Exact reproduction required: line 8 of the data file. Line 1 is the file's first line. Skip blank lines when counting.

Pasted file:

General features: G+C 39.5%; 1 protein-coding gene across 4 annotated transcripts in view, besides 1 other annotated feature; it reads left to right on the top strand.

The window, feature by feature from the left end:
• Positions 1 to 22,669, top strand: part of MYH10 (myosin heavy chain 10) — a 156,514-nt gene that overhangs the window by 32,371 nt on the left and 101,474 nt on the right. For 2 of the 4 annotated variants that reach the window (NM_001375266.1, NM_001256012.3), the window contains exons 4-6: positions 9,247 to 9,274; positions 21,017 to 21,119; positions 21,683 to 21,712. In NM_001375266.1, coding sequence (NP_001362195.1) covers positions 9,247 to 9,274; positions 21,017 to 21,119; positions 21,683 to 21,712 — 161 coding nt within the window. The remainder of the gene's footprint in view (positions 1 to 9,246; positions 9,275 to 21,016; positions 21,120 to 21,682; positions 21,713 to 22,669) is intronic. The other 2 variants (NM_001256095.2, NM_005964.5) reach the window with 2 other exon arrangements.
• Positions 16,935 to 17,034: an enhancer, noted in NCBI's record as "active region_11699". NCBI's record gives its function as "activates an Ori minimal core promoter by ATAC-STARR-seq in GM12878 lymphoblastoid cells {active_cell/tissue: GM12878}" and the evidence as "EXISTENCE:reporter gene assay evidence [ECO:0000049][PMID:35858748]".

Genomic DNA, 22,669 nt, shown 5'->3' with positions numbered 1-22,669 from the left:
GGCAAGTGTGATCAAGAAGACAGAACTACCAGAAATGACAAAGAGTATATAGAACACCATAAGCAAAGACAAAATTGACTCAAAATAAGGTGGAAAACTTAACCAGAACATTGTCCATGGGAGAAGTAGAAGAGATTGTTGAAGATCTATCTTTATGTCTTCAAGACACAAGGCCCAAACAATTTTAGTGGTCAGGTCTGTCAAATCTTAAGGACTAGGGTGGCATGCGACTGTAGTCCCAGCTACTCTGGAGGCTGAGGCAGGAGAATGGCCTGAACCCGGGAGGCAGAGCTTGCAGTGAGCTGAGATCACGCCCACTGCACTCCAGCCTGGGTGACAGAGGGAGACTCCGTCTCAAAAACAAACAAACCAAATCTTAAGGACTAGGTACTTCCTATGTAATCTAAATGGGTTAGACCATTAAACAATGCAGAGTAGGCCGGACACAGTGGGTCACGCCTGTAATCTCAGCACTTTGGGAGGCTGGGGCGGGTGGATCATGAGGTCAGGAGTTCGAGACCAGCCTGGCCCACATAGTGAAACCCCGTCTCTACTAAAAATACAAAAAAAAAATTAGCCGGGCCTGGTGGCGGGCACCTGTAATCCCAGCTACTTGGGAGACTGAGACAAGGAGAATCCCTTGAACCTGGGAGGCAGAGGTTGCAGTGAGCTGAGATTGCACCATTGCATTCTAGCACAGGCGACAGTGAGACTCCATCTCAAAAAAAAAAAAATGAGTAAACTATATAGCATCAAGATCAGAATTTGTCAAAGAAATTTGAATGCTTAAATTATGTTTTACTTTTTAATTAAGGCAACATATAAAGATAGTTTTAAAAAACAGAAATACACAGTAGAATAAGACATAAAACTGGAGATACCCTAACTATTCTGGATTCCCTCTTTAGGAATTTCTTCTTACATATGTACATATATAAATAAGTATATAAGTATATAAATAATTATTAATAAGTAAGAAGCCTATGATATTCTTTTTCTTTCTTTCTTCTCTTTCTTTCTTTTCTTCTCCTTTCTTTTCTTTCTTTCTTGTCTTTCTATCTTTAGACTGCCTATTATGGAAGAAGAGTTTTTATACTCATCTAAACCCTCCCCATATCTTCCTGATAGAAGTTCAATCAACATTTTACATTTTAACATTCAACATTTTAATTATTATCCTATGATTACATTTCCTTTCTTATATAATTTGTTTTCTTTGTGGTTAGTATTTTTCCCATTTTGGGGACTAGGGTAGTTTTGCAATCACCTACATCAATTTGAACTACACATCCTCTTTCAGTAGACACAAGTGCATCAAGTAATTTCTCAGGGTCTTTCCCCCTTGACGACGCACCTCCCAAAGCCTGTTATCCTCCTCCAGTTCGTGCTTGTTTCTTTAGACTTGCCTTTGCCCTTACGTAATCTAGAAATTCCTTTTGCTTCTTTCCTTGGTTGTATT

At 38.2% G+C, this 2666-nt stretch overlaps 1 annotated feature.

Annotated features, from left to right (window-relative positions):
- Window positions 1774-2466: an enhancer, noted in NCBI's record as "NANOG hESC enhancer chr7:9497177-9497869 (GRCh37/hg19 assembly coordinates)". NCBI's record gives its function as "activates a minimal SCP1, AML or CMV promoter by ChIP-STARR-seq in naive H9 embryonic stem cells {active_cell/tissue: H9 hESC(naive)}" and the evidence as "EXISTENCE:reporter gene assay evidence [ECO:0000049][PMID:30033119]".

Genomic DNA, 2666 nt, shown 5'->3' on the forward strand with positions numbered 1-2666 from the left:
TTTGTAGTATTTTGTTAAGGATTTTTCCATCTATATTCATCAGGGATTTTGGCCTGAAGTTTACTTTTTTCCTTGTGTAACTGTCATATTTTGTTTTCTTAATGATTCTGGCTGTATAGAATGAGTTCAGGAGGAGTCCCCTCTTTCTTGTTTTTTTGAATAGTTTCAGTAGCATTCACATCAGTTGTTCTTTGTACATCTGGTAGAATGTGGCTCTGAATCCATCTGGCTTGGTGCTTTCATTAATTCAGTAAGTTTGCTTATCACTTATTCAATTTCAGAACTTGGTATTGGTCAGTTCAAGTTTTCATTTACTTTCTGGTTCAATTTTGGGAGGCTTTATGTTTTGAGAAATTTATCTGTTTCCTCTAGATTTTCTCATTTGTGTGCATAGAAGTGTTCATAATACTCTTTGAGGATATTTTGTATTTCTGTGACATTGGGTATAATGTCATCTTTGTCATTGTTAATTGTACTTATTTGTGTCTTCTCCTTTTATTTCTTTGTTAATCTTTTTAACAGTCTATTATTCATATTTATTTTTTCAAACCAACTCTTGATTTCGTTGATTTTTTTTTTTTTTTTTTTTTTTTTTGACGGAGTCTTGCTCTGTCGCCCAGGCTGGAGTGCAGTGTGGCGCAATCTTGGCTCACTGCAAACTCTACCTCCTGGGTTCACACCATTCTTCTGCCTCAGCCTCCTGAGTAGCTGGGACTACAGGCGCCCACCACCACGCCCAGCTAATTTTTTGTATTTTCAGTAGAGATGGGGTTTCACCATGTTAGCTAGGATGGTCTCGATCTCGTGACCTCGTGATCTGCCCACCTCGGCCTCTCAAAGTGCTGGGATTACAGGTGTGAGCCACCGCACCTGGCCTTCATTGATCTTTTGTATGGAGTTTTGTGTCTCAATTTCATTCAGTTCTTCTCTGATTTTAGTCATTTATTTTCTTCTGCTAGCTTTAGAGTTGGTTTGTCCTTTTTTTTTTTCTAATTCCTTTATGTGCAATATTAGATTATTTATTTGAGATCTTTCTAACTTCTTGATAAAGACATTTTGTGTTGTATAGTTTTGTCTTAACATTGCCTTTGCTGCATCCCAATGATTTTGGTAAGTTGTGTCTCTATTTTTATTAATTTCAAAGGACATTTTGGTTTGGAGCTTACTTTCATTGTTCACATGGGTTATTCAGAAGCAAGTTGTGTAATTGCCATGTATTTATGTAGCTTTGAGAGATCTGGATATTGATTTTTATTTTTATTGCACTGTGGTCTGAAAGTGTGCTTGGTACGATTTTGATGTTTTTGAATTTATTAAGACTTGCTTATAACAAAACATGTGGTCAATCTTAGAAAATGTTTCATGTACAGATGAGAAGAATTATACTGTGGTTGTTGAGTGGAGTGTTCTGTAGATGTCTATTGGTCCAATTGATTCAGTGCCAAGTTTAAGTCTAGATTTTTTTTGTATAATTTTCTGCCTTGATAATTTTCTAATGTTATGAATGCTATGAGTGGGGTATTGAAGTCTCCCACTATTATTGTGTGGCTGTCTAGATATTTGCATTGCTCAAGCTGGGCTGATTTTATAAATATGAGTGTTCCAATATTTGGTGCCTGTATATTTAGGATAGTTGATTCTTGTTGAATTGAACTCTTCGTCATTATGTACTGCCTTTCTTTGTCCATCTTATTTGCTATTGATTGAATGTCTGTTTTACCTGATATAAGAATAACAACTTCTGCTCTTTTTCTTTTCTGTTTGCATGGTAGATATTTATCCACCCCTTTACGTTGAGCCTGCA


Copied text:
Annotated features, from left to right (window-relative positions):